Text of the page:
Writing a Will Doesn’t Need to Be Intimidating!

About 64% of American adults don’t have a will. Writing a will is not reserved for just the wealthy or elderly. A will is a fairly simple document that expresses your wishes after you have passed. An understanding of business law is not required either, although will lawyer can be of some help.

The general advice is that adults over the age of 40 should take the time to write one up. How does a person create a valid will? There are some limits concerning the validity of a will and what a will can dictate. Here is are a few simple guidelines for both.

What Business Law Requires For a Will.

Some people are surprised when they learn what is required to make a will valid. For example, a will can be handwritten, although it is not the preferred method. However, a will that was once stapled and then had the staple removed is considered invalid, due to the risk of a page being removed. What else is required for a will?

    1. The Preparation of the Will.

    As stated above, a will can be handwritten, or as it is sometimes called in business law, holographic. Although it’s allowed, a handwritten will is actually subject to additional requirements that a digital or typed will is not. Additional requirements include of course your signature, but also your address and the address of the witnesses. It is best to double check the requirements by your state.

    2. Finding Witnesses to the Will.

    Finding witnesses for your will is another area in which it is imperative that you double check your state’s requirements. Every state requires at least one witness, but some states do require three. Some states require their signatures to be notarized. Many states do not allow these witnesses to be listed within the will, meaning someone who is a witness can not potentially benefit from signing the will.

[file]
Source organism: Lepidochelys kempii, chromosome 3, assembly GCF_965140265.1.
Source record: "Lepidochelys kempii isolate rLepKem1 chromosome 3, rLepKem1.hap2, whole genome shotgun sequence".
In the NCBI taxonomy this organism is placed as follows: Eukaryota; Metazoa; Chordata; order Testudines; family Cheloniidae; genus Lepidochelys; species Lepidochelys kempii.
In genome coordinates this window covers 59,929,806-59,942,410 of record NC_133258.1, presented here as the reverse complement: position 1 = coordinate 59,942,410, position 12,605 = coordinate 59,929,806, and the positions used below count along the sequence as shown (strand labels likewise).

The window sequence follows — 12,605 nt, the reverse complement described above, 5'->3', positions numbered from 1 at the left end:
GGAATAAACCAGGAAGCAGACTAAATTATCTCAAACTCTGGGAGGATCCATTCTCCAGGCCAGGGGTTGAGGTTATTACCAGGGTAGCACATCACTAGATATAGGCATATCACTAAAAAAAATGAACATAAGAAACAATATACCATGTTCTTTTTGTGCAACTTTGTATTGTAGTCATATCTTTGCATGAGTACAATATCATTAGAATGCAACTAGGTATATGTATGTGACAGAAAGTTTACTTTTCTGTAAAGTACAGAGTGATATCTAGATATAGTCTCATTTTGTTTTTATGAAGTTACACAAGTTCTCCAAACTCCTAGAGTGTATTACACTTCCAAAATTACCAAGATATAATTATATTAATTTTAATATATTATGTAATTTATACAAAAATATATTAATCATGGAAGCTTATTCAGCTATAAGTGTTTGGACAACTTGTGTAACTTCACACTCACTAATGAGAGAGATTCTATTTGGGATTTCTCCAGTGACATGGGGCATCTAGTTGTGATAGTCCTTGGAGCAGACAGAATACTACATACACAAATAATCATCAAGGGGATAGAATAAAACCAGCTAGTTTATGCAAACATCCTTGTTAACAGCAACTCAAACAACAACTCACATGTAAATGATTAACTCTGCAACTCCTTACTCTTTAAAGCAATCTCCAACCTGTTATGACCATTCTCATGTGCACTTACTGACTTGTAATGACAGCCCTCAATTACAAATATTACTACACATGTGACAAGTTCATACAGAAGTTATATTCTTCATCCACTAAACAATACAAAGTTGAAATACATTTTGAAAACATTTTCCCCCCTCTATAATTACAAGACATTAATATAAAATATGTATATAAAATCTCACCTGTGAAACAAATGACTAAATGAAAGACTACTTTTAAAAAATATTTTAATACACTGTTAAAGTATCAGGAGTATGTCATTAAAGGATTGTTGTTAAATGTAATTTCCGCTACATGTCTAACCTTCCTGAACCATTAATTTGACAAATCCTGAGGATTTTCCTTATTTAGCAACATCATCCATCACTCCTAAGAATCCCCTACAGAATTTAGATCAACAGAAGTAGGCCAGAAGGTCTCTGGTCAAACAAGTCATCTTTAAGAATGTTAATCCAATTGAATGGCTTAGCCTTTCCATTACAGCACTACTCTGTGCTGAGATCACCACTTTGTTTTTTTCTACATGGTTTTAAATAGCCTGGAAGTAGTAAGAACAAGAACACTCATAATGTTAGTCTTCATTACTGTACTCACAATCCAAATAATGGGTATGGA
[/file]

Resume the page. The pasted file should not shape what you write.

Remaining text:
3. Wills Must Divvy Up Your Personal Property.

    This requirement might seem obvious, yet it is an actual legal requirement. The will must distribute one’s personal property. Other requests can be included, but a will is not valid without the distribution aspect.

    4. The Executor of the Estate.

    A will can appoint the executor of the estate. In business law, this means the person you trust to pay debts, taxes, and to generally care out the directions of the will. It can be a good idea to designate one person for this job so that the process is streamlined.

    5. Addressing the Potential of Residuary Estate.

    After all debts are paid, and the distribution of assets is completed, there is often times residuals. How will this be dealt with? In accordance with the residuary clause within the will. The residuary clause further specifies who might receive any remaining assets. Without this clause, the remaining assets could be turned over to the state.

Writing a will does not need to be complicated. There are more factors to consider than those listed here, of course. You can decide to have a living will, or a last will and testament made up. So long as you are over the age of 18 and follow the correct guidelines, making a will can be relatively easy.

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